Snow White and the Seven Dwarves

SOM 108 v2[SOM #108]

This is the first of a series of podcasts covering the full history of Disney’s animated classics. Daniel Floyd of Extra Credits is with us every step of the way.

It is without question that animated cinematic features throughout the 20th Century were defined by this company. Learn more about the studio, the animators and how the animation techniques changed with the time, as well as what the world was doing when each film was released. Also find out which films we love, which ones we don’t and more importantly, why.

This first one, Snow White and the Seven Dwarves was their pilot of sorts. A proof of concept that also happens to be the perfect representation of a fairy-tale told absolutely straight with 1930s sensibilities and the tiniest, most naive children in mind. Alex isn’t a huge fan, but he does like one character rather a lot. Dan is filled with admiration for how they could achieve this excellence first time, simply as part of their learning process.

Since this is an unabashed analysis that pulls no punches, bad language is used but it is bleeped for the benefit of children.

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[Star Ratings are from Alex’s point of view. It doesn’t represent Sharon or Dan’s.]

Author: Alex Shaw

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1 Comment

  1. Good episode, really looking forward to listening to these alongside the films as much as I can. It felt a bit short, though – half the running time was made up of the history of Disney and then once you put in the audio clips there seemed to be very little time left to talk about the film itself.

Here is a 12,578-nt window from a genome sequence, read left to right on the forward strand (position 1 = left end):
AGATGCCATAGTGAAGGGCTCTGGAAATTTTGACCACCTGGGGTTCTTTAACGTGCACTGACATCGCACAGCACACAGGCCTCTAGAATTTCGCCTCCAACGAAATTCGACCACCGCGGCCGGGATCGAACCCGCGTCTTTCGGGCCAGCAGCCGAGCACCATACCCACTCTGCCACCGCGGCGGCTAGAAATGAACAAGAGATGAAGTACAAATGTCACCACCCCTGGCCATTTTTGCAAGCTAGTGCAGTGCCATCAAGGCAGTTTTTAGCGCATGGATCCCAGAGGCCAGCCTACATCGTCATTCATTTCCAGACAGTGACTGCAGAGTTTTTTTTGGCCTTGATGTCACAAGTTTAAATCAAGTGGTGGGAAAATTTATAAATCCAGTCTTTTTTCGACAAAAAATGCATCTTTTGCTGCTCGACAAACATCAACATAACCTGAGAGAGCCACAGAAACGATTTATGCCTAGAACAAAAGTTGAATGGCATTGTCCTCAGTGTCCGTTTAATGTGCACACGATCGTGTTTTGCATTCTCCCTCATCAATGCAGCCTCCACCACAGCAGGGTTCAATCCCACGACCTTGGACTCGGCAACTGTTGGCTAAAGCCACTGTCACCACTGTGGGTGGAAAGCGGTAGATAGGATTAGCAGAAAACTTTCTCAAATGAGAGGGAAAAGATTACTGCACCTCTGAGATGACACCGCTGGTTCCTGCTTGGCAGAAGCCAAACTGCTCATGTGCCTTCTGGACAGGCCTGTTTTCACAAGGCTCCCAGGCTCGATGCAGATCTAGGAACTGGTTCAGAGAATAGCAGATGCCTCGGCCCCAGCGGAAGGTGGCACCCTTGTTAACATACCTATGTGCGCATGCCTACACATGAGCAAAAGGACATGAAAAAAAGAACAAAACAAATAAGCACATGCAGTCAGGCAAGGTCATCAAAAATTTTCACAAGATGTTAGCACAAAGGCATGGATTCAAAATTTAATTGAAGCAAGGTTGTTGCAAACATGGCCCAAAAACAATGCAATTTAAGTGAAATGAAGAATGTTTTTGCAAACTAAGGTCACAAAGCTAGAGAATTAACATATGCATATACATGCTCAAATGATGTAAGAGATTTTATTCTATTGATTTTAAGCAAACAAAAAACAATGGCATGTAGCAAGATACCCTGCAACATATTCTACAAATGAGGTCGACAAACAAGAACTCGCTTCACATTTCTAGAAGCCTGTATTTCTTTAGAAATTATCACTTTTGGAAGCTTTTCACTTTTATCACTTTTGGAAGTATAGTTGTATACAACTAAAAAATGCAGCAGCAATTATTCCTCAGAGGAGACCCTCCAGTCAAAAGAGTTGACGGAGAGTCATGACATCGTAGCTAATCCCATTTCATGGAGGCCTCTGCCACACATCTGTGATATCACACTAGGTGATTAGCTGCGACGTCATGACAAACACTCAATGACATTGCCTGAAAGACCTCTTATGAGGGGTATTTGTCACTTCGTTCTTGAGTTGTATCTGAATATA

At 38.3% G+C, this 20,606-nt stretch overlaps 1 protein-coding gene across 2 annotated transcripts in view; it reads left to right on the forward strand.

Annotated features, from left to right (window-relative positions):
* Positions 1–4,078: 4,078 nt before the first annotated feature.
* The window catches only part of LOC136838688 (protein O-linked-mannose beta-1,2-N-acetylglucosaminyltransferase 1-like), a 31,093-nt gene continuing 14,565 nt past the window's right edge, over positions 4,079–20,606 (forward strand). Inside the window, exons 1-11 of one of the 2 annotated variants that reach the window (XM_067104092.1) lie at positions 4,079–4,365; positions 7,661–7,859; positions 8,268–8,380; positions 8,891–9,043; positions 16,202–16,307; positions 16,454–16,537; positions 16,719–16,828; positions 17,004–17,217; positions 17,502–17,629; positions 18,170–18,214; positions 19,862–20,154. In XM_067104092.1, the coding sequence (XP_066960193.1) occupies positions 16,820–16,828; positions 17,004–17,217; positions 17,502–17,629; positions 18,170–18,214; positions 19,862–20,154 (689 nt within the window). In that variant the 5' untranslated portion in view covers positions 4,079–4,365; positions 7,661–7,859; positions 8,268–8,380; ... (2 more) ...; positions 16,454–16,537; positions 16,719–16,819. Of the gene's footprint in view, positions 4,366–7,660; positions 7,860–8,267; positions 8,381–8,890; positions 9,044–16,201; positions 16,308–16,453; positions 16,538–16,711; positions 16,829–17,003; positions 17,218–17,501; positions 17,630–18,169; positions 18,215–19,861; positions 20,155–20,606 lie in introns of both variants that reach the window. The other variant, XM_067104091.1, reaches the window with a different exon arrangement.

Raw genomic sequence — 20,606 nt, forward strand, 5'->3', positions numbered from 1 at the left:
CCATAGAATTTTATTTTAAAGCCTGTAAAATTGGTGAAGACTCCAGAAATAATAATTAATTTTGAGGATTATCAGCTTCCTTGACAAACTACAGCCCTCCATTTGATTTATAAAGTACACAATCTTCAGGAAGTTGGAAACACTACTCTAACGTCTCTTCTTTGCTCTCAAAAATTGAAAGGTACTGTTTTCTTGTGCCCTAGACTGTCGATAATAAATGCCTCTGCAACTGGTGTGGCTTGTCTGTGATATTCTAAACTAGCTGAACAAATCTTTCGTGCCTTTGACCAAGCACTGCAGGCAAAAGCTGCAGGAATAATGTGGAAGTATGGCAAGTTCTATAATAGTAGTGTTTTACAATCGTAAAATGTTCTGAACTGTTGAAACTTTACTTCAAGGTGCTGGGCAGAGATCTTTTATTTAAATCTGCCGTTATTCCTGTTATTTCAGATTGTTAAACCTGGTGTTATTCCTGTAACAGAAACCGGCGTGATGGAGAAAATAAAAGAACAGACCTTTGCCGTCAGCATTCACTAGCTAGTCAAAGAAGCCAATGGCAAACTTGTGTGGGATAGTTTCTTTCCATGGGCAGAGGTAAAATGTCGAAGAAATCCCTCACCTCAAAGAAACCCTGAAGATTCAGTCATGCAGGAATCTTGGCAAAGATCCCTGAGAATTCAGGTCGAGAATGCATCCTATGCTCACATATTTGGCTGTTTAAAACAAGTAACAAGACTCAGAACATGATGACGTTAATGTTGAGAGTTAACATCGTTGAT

Are you really going to save ALL comments about the princesses until the “Disney Princesses” podcast? Is that going to be after you’ve gone through all the films, so… some time in early 2016? This seems like a mistake as it unnecessarily cripples the individual film reviews. Obviously Snow White herself is a very flat character, but what really struck me on rewatching the film is the way she instantly assumes the role of mother to the dwarfs. She doesn’t even seem to think about it, it’s almost a reflex – here are some small people, I guess I’d better look after them. I remembered her acting as a maid, cooking and cleaning, but she also makes them wash their hands, kisses them goodbye in the morning and scolds them like a mother when they “misbehave”. And on the other side, they’re all happy to accept that treatment (except Grumpy). Even Doc, who’s supposed to sort of be the leader. Her innate motherliness is basically her defining character trait, which makes her somewhat distinct from other Disney princesses who tend to be coded as adolescents. It’s kind of weird and interesting when looked at through a modern lens.

    Maybe you were planning to talk about all this in the Disney Princess podcast, but I dunno, I think it’s pretty relevant to this film too and leaving it until next year is a bit disappointing.

    BTW, you mentioned the idea of a feature length Merry Melodies short, but if you think about it, that’s basically Dumbo. Minimal plot, story mostly told through music and slapstick rather than dialogue, a ton of self-contained setpieces (such as the men setting up the tent, the clowns, and the pink elephants song) that don’t really move the story forward but are super fun and creative.

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